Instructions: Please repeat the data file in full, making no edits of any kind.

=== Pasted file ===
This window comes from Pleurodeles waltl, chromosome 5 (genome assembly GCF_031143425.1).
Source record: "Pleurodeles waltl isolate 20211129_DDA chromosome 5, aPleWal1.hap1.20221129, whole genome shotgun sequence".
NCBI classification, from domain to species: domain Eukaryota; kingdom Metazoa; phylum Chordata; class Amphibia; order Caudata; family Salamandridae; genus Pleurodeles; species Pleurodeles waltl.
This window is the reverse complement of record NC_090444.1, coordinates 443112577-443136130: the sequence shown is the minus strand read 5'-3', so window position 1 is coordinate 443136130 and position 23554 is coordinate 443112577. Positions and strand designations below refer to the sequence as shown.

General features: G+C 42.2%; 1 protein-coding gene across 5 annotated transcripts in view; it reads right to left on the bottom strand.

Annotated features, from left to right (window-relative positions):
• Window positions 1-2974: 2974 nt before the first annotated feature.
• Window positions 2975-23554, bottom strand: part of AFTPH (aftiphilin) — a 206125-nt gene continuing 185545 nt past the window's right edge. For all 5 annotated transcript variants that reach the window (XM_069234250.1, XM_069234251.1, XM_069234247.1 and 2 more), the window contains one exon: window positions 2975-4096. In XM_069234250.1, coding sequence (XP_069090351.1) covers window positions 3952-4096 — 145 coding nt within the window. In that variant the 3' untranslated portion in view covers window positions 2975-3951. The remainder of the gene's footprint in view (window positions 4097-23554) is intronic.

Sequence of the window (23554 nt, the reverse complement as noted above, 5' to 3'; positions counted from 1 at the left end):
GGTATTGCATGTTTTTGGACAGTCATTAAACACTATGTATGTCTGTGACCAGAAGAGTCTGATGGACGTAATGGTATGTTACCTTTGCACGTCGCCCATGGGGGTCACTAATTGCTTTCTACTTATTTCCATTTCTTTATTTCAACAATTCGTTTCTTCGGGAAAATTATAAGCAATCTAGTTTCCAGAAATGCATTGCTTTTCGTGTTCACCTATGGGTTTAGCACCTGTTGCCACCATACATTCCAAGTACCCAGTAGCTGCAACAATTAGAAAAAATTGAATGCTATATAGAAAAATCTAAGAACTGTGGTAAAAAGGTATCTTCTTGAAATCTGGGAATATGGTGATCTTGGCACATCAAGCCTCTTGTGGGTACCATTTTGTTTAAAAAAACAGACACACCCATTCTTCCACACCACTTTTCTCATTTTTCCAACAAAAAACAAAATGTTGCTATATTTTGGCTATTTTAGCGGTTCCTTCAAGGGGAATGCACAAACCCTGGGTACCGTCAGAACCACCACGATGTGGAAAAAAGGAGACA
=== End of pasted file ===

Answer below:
This window comes from Pleurodeles waltl, chromosome 5 (genome assembly GCF_031143425.1).
Source record: "Pleurodeles waltl isolate 20211129_DDA chromosome 5, aPleWal1.hap1.20221129, whole genome shotgun sequence".
NCBI classification, from domain to species: domain Eukaryota; kingdom Metazoa; phylum Chordata; class Amphibia; order Caudata; family Salamandridae; genus Pleurodeles; species Pleurodeles waltl.
This window is the reverse complement of record NC_090444.1, coordinates 443112577-443136130: the sequence shown is the minus strand read 5'-3', so window position 1 is coordinate 443136130 and position 23554 is coordinate 443112577. Positions and strand designations below refer to the sequence as shown.

General features: G+C 42.2%; 1 protein-coding gene across 5 annotated transcripts in view; it reads right to left on the bottom strand.

Annotated features, from left to right (window-relative positions):
• Window positions 1-2974: 2974 nt before the first annotated feature.
• Window positions 2975-23554, bottom strand: part of AFTPH (aftiphilin) — a 206125-nt gene continuing 185545 nt past the window's right edge. For all 5 annotated transcript variants that reach the window (XM_069234250.1, XM_069234251.1, XM_069234247.1 and 2 more), the window contains one exon: window positions 2975-4096. In XM_069234250.1, coding sequence (XP_069090351.1) covers window positions 3952-4096 — 145 coding nt within the window. In that variant the 3' untranslated portion in view covers window positions 2975-3951. The remainder of the gene's footprint in view (window positions 4097-23554) is intronic.

Sequence of the window (23554 nt, the reverse complement as noted above, 5' to 3'; positions counted from 1 at the left end):
GGTATTGCATGTTTTTGGACAGTCATTAAACACTATGTATGTCTGTGACCAGAAGAGTCTGATGGACGTAATGGTATGTTACCTTTGCACGTCGCCCATGGGGGTCACTAATTGCTTTCTACTTATTTCCATTTCTTTATTTCAACAATTCGTTTCTTCGGGAAAATTATAAGCAATCTAGTTTCCAGAAATGCATTGCTTTTCGTGTTCACCTATGGGTTTAGCACCTGTTGCCACCATACATTCCAAGTACCCAGTAGCTGCAACAATTAGAAAAAATTGAATGCTATATAGAAAAATCTAAGAACTGTGGTAAAAAGGTATCTTCTTGAAATCTGGGAATATGGTGATCTTGGCACATCAAGCCTCTTGTGGGTACCATTTTGTTTAAAAAAACAGACACACCCATTCTTCCACACCACTTTTCTCATTTTTCCAACAAAAAACAAAATGTTGCTATATTTTGGCTATTTTAGCGGTTCCTTCAAGGGGAATGCACAAACCCTGGGTACCGTCAGAACCACCACGATGTGGAAAAAAGGAGACA